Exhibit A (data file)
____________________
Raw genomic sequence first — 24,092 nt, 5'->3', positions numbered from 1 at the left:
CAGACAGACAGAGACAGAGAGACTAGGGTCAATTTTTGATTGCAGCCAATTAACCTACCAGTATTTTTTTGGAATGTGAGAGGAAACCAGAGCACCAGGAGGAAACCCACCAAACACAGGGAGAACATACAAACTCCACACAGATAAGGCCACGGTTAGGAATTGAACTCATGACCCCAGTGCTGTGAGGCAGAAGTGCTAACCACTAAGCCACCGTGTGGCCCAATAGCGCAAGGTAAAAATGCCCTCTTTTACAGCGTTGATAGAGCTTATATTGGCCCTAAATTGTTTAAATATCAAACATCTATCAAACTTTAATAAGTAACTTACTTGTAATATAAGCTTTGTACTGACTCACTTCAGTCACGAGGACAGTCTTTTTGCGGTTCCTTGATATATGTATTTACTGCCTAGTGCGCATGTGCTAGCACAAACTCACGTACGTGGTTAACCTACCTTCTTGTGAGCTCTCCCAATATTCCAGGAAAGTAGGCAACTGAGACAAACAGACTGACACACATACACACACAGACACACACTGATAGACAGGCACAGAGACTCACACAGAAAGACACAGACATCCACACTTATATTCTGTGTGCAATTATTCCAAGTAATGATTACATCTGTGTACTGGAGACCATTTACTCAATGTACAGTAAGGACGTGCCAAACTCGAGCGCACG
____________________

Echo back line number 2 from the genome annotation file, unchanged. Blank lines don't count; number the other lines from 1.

CAGACAGACAGAGACAGAGAGACTAGGGTCAATTTTTGATTGCAGCCAATTAACCTACCAGTATTTTTTTGGAATGTGAGAGGAAACCAGAGCACCAGGAGGAAACCCACCAAACACAGGGAGAACATACAAACTCCACACAGATAAGGCCACGGTTAGGAATTGAACTCATGACCCCAGTGCTGTGAGGCAGAAGTGCTAACCACTAAGCCACCGTGTGGCCCAATAGCGCAAGGTAAAAATGCCCTCTTTTACAGCGTTGATAGAGCTTATATTGGCCCTAAATTGTTTAAATATCAAACATCTATCAAACTTTAATAAGTAACTTACTTGTAATATAAGCTTTGTACTGACTCACTTCAGTCACGAGGACAGTCTTTTTGCGGTTCCTTGATATATGTATTTACTGCCTAGTGCGCATGTGCTAGCACAAACTCACGTACGTGGTTAACCTACCTTCTTGTGAGCTCTCCCAATATTCCAGGAAAGTAGGCAACTGAGACAAACAGACTGACACACATACACACACAGACACACACTGATAGACAGGCACAGAGACTCACACAGAAAGACACAGACATCCACACTTATATTCTGTGTGCAATTATTCCAAGTAATGATTACATCTGTGTACTGGAGACCATTTACTCAATGTACAGTAAGGACGTGCCAAACTCGAGCGCACG